Among those documents was a flyer to be distributed by fax announcing the anti-ESPA demonstration which only Jamie could have put on the computer, along with a host of e-mail messages going as far back as September documenting her complicity in Charles King’s plot to undermine SONDA and ESPA. Upon reading the documents and the e-mail messages, it became clear to me that Charles had refused to take ‘no’ for an answer, and after communicating to him the NYAGRA board’s unanimous decision to decline his proposal for NYAGRA involvement in an effort to lobby against SONDA, Charles had enlisted Jamie’s participation in that effort. In effect, Charles had turned Jamie into a Housing Works employee, even while she was still being paid by NYAGRA grant funding — grant contracts that explicitly prohibited lobbying on pending legislation. Charles had enticed Jamie into a political relationship whose objective to lobby against SONDA’s passage was in direct contravention of the express will of the NYAGRA board of directors — clearly communicated to both Charles and to Jamie — as well as in contravention of 501(c)(3) law and the terms of our grant contracts. Jamie was risking NYAGRA’s 501(c)(3) status in order to advance an agenda in direct opposition to the organization’s position, something that no board of directors of any 501(c)(3) could or would tolerate. Outrageously, Jamie would attempt to use my discovery of her betrayal of the NYAGRA board and of the organization to oust me from the board of directors.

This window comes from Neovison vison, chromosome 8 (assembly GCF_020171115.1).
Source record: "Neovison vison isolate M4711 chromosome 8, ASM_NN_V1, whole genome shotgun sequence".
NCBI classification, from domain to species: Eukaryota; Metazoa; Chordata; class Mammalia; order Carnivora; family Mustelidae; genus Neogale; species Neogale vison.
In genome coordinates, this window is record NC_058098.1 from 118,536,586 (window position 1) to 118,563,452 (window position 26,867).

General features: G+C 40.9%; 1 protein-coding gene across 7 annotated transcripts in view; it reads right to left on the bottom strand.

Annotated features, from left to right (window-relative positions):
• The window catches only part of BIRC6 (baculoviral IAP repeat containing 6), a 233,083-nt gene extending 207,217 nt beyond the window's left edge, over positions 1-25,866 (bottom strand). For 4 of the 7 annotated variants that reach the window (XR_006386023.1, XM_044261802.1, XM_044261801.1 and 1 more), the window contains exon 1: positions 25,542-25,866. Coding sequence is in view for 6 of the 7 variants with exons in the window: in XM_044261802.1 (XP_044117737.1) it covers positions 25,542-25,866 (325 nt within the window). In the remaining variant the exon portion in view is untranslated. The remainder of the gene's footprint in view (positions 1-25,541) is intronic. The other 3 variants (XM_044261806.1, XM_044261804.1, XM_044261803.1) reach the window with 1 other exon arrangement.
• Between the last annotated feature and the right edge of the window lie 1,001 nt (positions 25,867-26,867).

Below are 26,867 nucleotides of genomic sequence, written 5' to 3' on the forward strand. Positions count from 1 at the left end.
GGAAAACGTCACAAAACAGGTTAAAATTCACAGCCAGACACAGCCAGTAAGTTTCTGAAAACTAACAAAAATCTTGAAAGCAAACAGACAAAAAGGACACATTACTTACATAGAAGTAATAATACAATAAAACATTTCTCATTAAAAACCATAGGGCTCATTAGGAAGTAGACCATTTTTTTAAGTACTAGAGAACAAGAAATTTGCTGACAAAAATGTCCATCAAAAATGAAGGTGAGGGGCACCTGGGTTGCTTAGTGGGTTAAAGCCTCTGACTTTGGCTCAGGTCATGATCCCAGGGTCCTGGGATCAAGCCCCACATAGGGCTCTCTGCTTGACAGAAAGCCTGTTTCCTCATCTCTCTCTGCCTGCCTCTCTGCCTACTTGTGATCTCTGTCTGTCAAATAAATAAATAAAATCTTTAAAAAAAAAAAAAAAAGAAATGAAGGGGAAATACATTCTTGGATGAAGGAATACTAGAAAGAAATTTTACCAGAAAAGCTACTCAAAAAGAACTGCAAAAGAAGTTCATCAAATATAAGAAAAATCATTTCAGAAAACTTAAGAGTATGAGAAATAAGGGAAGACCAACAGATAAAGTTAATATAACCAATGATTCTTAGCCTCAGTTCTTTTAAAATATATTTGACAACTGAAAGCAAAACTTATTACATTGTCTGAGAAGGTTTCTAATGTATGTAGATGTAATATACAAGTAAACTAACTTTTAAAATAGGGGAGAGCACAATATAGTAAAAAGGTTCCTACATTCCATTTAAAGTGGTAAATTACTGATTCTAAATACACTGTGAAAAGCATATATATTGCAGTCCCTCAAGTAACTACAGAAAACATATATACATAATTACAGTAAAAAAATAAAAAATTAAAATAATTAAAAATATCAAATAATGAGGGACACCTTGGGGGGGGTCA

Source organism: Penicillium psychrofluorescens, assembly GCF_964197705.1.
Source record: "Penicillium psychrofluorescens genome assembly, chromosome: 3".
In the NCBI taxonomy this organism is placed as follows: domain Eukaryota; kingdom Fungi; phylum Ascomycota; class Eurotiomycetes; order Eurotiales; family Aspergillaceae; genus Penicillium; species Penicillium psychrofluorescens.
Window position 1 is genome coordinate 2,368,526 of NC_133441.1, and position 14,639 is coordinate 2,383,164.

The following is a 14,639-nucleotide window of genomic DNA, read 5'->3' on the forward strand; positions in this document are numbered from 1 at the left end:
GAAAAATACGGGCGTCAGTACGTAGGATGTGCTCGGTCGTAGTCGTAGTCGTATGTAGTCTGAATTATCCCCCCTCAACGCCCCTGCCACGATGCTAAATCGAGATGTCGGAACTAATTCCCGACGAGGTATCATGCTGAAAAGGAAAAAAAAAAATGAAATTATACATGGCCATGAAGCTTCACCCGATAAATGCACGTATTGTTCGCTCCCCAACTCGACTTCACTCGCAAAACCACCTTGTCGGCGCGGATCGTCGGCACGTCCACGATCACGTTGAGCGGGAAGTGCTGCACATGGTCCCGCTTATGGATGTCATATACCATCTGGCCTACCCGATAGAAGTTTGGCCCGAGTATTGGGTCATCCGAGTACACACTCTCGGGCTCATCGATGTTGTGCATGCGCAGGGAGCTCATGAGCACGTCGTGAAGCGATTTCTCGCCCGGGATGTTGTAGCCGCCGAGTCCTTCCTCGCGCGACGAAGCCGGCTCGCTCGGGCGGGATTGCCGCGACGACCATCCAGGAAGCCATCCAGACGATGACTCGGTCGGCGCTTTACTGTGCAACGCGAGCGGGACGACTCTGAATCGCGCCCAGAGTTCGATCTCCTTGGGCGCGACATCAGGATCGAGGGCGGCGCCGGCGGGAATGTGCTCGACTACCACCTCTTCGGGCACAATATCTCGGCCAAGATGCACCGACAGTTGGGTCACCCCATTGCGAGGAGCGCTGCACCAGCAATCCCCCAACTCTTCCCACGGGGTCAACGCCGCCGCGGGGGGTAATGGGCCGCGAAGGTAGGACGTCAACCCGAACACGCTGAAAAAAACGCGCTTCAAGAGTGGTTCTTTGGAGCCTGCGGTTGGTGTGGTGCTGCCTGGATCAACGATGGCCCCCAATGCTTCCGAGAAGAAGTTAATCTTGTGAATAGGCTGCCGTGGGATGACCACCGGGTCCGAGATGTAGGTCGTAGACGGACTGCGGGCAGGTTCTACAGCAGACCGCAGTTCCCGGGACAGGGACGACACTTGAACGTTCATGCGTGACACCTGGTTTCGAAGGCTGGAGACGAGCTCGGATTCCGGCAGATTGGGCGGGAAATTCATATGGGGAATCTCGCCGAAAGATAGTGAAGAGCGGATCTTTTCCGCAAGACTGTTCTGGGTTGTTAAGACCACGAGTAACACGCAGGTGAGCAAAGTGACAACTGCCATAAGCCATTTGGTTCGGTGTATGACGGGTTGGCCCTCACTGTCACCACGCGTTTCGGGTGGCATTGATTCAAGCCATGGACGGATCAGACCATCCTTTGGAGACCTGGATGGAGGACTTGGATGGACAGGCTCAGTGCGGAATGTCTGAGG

After the discovery of Jamie’s illicit activities, I immediately called Hawk Stone and Stuart Chen-Hayes, the two members of the board whose advice and counsel I thought would be most useful in such a dangerous situation. Both were shocked and both made it clear that they considered Jamie’s activities a terminable offense. Hawk urged me to remove the computer from Housing Works in order to prevent Jamie or Charles from destroying the evidence of the conspiracy. I went home that evening extremely disheartened and called David Carter, an old friend of mine who lived in Greenwich Village, not far from the Housing Works office. I told David of Hawk’s advice. David did not attempt to sway me one way or the other, but he did offer to keep the NYAGRA computer at his apartment if I should decide to remove it from Housing Works. And so, the next day, I went into the office on W. 13th St. and unplugged the computer after printing out a few documents, carefully placed the tower in a large shopping bag, and carried it out the door, hailing a taxi to take me to David’s apartment, where I stored it for the time being. On Hawk’s advice, I left a short hand-written note telling Jamie that I had taken the computer in for repair and that I would be bringing it back to Housing Works as soon as it was repaired.